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A systematic review of governance principles in sport

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posted on 2023-12-14, 05:02 authored by A Thompson, EL Lachance, MM Parent, Russell HoyeRussell Hoye
Research question: Given the plethora of governance principles proposed by academics, government agencies, and sport governing bodies, this study systematically reviewed the current landscape of governance principles in sport. Research methods: Following the PRISMA, PIECES, and the University of Warwick protocols, a search of academic and grey literatures resulted in 594 unique records. After screening the records for relevance and quality, 73 records (12%) remained. Results and findings: Most sources were non-empirical, originating from academic working groups and sport governing bodies located predominantly in Europe. Overall, 258 unique governance principles were found. Transparency, accountability, and democracy dominated frequency-wise, while Board-related principles were the most popular focus, followed by stakeholder engagement. The list of principles was synthesized through an inductive thematic analysis into four categories: structure-based, process-based, outcome-based, and context-based. Empirical studies demonstrated governance principles’ assessments in national and international sport organizations to be average at best. Implications: Findings highlight the systemic and multi-dimensional nature of governance. The four governance principles categories point to academics and practitioners seeing/enacting governance in different ways: structurally at different levels of the organization (i.e. including and beyond the Board), in the organization’s managerial processes, as desired organizational outcomes, and according to their specific context. Researchers and practitioners should endeavour to be purposeful in their use of terms (e.g. ‘principle’ vs ‘indicator’), define their terms, and offer greater details to present higher quality assessment outcomes. We encourage researchers to use more robust, evidence-based governance principles and sophisticated measures/advanced analyses in future assessments of governance.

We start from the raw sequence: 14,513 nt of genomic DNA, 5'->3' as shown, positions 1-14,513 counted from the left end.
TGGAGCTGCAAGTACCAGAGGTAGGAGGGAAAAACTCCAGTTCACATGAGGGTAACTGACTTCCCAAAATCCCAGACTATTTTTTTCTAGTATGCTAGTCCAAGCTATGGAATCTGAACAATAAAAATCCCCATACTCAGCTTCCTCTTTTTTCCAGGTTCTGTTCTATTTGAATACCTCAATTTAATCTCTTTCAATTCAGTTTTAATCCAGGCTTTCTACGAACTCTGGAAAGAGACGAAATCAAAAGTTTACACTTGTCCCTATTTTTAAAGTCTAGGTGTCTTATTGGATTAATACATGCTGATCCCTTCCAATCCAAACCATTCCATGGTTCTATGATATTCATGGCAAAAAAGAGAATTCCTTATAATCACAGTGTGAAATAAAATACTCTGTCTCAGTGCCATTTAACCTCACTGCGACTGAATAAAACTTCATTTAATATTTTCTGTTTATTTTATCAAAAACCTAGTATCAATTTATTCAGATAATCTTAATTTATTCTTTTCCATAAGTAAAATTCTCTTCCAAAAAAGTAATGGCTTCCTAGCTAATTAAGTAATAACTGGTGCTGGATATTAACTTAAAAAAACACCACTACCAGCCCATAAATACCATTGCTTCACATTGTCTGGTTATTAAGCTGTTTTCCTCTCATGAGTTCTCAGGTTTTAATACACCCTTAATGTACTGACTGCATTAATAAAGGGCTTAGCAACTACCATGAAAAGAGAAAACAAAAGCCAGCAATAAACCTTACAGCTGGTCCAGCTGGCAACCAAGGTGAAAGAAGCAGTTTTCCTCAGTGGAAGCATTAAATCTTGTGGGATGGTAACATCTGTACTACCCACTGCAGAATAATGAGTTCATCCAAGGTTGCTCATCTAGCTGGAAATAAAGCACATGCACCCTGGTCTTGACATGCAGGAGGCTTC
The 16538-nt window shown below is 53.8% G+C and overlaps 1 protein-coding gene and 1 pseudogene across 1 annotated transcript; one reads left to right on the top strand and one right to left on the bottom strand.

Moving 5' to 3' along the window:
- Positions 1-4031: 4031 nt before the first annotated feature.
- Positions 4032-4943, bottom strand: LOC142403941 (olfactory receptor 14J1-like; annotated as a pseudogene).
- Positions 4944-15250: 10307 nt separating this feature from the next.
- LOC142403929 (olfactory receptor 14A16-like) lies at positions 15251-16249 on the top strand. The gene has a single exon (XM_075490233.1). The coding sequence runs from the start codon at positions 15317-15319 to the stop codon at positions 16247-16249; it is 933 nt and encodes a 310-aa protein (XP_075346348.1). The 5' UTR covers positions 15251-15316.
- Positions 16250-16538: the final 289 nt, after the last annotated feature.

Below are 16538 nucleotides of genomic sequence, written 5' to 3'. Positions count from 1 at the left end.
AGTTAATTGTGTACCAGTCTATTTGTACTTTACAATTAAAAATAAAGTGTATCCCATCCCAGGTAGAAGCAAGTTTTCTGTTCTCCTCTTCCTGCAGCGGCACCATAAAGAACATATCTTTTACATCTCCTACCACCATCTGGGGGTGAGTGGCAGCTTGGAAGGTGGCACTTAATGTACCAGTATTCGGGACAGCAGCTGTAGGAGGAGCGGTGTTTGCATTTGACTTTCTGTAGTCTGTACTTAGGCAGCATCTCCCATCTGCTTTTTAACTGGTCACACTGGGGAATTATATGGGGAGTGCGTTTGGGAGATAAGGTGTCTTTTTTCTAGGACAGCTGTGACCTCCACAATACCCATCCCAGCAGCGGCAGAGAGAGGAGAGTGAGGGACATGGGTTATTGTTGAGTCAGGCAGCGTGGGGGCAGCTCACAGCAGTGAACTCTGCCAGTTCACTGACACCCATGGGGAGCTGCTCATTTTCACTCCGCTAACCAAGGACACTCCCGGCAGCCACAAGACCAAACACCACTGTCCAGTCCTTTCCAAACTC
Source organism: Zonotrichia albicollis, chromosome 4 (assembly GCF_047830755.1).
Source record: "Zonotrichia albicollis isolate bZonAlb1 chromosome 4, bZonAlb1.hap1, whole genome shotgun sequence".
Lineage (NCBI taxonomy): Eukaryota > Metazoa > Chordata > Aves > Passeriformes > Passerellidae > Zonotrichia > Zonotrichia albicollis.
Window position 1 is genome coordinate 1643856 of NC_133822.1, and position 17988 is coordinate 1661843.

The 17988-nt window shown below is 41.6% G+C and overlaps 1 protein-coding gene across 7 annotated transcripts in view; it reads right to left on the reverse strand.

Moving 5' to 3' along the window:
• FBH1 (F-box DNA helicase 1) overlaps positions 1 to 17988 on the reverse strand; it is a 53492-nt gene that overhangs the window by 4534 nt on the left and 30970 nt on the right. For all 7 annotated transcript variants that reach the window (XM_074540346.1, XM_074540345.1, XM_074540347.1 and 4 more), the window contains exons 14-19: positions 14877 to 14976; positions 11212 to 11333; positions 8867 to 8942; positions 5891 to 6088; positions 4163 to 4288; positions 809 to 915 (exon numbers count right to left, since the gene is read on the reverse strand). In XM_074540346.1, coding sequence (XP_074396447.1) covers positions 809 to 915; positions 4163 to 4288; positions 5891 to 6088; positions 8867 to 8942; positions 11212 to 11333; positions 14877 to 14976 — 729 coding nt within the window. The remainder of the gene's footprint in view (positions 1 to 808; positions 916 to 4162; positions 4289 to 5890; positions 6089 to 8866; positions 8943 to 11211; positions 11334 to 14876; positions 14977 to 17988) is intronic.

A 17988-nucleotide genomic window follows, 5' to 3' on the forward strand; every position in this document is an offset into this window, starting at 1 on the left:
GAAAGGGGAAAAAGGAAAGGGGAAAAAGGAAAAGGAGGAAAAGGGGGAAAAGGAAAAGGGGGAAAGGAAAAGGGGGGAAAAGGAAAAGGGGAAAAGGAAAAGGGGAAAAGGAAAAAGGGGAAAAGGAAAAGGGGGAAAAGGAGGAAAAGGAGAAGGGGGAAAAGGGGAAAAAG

This work was supported by the Social Sciences and Humanities Research Council of Canada under Grant number 435-2017-0247 and Sport Canada under Grant number 862-2017-0006.


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European Sport Management Quarterly






26p. (p. 1863-1888)


Taylor & Francis



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© 2022 The Author(s). Published by Informa UK Limited, trading as Taylor & Francis Group. This is an Open Access article distributed under the terms of the Creative Commons Attribution-NonCommercial-NoDerivatives License (, which permits non-commercial re-use, distribution, and reproduction in any medium, provided the original work is properly cited, and is not altered, transformed, or built upon in any way.

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